lepanto mines affecting our hometown

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Post  kkvsflor on Sat Apr 17, 2010 8:43 am


Lepanto Mining did not cause a fish kill, MGB says


BAGUIO CITY a" The office of the Mines and Geosciences Bureau (MGB) in the Cordillera has cleared Lepanto Consolidated Mining Co. (LCMC) of any responsibility for the alleged "fish kill" in the Abra River late last January.

Neoman de la Cruz, MGB Cordillera regional director, said that Luba, Abra, where the reported fish kill happened, is located at least 50 kilometers from the mine site. This means, he said, the upstream towns of Quirino and Cervantes, Ilocos Sur, which are both traversed by the Abra River, should have been affected.

But the people of the two towns never reported any fish kill in at the time when the fish kill in Luba, Abra occurred.

He said that the MGB office conducts monthly water-quality monitoring of the upper Abra River affected by the affluents of Lepanto Mining and that latest results of the water-quality tests showed that the cyanide content of the water is within the tolerable limit set by the Department of Environment and Natural Resources (DENR).

Earlier, the Save the Abra River Movement (STARM) said it documented the mining firmas discharge of alleged toxic chemicals into the environment.

The high cyanide content, it said, resulted in the fish kill in the Abra River.

Last Jan. 26 and 27, Luba (Abra) residents reported the alleged fish kill, saying that the riverbed was filled with a very fine semen-like mud, which came with the rains of typhoon "Agaton" a few days before the fish kill.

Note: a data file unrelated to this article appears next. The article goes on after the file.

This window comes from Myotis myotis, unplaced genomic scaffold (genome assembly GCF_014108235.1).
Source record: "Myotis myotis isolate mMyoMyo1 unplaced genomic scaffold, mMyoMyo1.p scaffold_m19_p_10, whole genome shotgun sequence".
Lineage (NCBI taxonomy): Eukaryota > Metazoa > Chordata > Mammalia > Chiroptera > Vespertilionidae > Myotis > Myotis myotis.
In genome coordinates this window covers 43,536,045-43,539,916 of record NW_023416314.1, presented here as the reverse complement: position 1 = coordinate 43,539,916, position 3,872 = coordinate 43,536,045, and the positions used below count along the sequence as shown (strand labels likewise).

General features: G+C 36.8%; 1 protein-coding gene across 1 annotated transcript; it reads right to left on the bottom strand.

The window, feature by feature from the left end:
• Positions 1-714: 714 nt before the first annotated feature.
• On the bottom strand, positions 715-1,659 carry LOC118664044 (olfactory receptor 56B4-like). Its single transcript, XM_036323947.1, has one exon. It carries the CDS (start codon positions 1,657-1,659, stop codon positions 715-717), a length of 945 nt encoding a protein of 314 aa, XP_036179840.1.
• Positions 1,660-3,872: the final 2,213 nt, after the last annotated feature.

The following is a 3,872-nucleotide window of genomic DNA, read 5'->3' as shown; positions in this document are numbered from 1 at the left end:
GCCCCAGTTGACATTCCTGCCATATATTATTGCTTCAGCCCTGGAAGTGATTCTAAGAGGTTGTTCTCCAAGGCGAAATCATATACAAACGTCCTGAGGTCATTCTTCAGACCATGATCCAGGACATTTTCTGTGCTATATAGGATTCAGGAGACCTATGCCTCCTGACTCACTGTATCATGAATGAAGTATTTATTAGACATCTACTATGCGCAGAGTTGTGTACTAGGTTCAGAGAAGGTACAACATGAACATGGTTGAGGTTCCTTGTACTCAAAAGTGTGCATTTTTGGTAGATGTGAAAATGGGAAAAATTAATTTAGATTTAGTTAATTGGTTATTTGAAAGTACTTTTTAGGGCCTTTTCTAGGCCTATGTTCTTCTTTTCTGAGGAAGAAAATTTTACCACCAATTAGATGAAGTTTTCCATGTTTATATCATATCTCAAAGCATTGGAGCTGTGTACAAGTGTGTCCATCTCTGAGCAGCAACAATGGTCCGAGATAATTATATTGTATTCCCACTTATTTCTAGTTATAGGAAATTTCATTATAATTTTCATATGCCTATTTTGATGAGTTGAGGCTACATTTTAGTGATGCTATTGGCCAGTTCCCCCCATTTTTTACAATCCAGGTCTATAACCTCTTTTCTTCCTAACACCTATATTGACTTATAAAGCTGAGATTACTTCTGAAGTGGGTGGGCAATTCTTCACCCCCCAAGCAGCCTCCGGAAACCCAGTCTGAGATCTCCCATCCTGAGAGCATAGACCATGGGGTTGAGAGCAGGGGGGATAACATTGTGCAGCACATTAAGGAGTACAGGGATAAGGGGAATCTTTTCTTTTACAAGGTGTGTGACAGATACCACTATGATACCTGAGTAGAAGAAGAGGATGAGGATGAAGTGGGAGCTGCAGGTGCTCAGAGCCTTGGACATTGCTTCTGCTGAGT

They said that dead shrimps and fish were seen floating in the Abra River and that the water was allegedly blackish and had an unusual odor.

At the same time, residents of Paalaban, Mankayan, Benguet who live just behind the carbon-in-pulp mill outlet of Lepanto observed a strong odor emanating from the mine waste flowing into their community on the evening last Jan. 24 and that the strong odor returned every evening at around 7-9 p.m.

Downstream, residents of Quirino and Cervantes, Ilocos Sur also noted the dark color and strong odor coming from the water flowing in the Abra River.

Water samples collected from Luba yielded free cyanide levels above the DENR limit of 0.05 milligrams per liter (mg/l). The river water in Luba was shown to have levels of .064 and 0.076 mg/l free cyanide.

The Bureau of Fisheries and Aquatic Resources (BFAR) said that fish die when the river water contains 0.05a"0.072 mg/l free cyanide.

Further, water collected from the mill of the mining company last Feb.8 showed extremely high levels of free cyanide above 26.4 mg/l.

But De la Cruz said that based on the monitoring by MGB, as well as by the multi-partite monitoring, the level of cyanide and other chemicals in the water is within the accepted standards.
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